1958 - Contemporary.

Steve Lacy - Sax (Soprano); Mal Waldron - Piano; Buell Neidlinger - Bass; Elvin Jones - Drums.

February 1, 2008

"Out To Lunch" - Eric Dolphy

Out to lunch is a beautiful album.  Whenever I hear Dolphy I truly understand the ideas in his head and the dialect he's trying to make with his horn.  Anyway, this album cooks.  Everyone plays at such a high level, it's no wonder why so many refer to the album as the best of the era, the best Blue Note, the best of the avant-garde, or even some say one of the best jazz albums period.  The cuts have these whimsical aspects to them, but enough emotions and definitely the blues remains so that anything meaningful still exists.  Tony Williams, I think, is only 18 years old here, and he has already shown his prominence as a common drummer on many Blue Note dates and many to follow.  

It seems every time Dolphy plays, it's the last chance he'll ever have to play.  You can really here his passion in his recordings, and it's amazing how many ideas you can hear come out of one solo by him; and they're all so coherent and just right on.  Richard Davis responds well and also is excellent at guiding Dolphy, and Williams always knows what to hit and what to omit every time.  

I'll leave you with a link to this wonderful article by Milo Miles.
1964 - Blue Note.

Freddie Hubbard - Trumpet; Eric Dolphy - Sax (Alto), Flute, Bass Clarinet; Bobby Hutcherson - Vibes; Richard Davis - Bass; Anthony Williams - Drums.

January 27, 2008

"Symphony For Improvisers" - Don Cherry

This is a great performance lead by Cherry.  You get two different dimensions of sax coming from the jagged sounds of Pharoah Sanders and the more straining sounds of Gato Barbieri.  And when Sanders plays his piccolo, it really makes an interested contrast to Cherry's horn playing.  The best is when the musicians sort of sync up for those brief sublime moments, and the listener is unsure if they are just playing an arranged part, or if their ears are just adjusting to the actions of the musicians.  I love Karl Berger's vibe playing as well, and the way he follows Don Cherry's playing adds a nice effect.  Around 9:30 into the album title tracked, the group plays an ensemble part that is just breathtaking and is than followed by a swinging solo by Blackwell.  "Manhattan Cry" starts off almost like a ballad, but steadily evolves into a freeing collective of sounds that sticks with the album's theme.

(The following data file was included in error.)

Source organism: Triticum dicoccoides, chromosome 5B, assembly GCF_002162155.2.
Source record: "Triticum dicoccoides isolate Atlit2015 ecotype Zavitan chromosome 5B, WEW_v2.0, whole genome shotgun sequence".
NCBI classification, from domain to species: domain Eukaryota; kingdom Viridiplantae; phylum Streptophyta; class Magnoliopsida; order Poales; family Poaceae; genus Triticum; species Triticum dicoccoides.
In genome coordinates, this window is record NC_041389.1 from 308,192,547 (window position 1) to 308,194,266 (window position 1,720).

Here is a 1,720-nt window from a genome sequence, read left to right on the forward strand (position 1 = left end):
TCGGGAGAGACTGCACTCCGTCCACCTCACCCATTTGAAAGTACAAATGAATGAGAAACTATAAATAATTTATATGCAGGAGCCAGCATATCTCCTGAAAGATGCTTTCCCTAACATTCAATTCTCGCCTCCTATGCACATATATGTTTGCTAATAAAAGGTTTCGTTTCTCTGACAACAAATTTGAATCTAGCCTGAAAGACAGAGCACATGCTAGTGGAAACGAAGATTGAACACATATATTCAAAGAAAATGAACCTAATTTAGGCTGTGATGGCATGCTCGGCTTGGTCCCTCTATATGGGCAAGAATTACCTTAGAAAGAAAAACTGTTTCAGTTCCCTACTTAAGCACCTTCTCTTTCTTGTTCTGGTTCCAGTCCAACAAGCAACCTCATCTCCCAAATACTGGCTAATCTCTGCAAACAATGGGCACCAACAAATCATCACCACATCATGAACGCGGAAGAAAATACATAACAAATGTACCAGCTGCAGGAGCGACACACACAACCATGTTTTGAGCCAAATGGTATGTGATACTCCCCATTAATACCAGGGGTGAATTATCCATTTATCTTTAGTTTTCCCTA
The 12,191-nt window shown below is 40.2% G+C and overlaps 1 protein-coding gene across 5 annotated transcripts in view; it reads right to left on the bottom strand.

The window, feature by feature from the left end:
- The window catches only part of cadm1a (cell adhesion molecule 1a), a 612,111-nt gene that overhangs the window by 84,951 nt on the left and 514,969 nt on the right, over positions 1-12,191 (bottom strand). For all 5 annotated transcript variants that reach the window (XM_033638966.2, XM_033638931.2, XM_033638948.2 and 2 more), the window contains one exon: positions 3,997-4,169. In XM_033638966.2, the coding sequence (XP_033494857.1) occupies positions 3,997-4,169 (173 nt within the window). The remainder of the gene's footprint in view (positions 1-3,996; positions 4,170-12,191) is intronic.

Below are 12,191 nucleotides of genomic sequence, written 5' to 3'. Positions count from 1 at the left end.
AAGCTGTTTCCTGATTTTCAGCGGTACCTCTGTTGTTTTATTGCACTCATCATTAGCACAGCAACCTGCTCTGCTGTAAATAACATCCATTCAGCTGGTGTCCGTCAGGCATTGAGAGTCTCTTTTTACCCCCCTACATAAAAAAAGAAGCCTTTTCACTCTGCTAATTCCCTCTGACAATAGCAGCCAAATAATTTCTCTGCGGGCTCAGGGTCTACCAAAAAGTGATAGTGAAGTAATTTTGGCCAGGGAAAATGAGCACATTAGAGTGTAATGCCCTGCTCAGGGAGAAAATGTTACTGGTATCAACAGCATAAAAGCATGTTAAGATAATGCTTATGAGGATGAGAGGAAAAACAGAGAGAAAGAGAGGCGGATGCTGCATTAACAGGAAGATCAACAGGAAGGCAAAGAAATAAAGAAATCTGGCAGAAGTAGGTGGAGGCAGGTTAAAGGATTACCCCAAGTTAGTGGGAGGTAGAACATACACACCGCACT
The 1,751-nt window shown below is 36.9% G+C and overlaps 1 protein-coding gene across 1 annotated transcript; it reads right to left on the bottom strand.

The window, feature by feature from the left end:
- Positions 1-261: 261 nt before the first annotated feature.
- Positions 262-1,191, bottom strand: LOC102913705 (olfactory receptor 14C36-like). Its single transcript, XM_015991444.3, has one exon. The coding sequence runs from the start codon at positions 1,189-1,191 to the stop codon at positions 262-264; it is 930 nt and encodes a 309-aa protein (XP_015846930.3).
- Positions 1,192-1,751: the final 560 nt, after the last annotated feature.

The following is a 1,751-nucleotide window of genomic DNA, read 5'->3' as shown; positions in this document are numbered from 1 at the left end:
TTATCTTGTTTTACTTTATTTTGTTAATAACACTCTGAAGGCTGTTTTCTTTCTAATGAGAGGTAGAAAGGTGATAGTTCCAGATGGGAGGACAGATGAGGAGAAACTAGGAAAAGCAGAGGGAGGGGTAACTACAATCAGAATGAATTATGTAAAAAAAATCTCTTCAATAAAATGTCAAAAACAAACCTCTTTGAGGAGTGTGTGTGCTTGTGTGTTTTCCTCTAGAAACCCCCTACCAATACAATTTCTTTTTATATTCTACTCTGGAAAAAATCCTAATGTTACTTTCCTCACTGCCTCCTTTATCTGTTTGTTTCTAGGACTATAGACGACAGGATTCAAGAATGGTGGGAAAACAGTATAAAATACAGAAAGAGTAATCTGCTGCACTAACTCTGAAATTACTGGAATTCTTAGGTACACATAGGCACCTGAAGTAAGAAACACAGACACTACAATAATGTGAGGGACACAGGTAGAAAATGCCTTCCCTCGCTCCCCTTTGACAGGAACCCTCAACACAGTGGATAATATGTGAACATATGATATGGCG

1966 - Blue Note.

Don Cherry - Cornet, Trumpet; Ed Blackwell - Drums; Gato Barbieri - Sax (Tenor); Henry Grimes - Bass; Jean-François Jenny-Clark - Bass; Karl Berger - Piano, Vibraphone; Pharoah Sanders - Piccolo, Sax (Tenor).

January 23, 2008

"My Name Is Albert Ayler"

For the last year, Albert Ayler has been very important and influential to me. I was super excited to see My Name Is Albert Ayler, a film by Kasper Colling that the NW Film Center showed as part of their Reel Music Festival.

It mainly follows his brother, Donald, and his father, Edward. The filmmaker also travels abroad and interviews friends and old girlfriends from when Ayler spent time in northern Europe. This showed different opinions and perspectives offering unique ways of understanding Ayler as a person, but also show how he influenced everyone on different levels. Some of the best parts are interviews and phone conversations with the drummer Sunny Murray. He, very charismatically, shared stories of Albert and Donald. Murray talked about the tonal quality of Aylers playing with how he could expand on one note and get so much out of it. "Albert played it with love," is how Sunny referred to Albert playing his horn.

I was surprised that the story didn't focus on so much of the religious or spiritual concepts of Albert, but instead focused on his relationship with his brother and Maria Parks. They continue with how Albert began to be isolated, whether he was causing it or Parks, and how his brother was pushed out of the band, and leading to Donald's nervous breakdown and ultimately ending with Albert's death in 1970.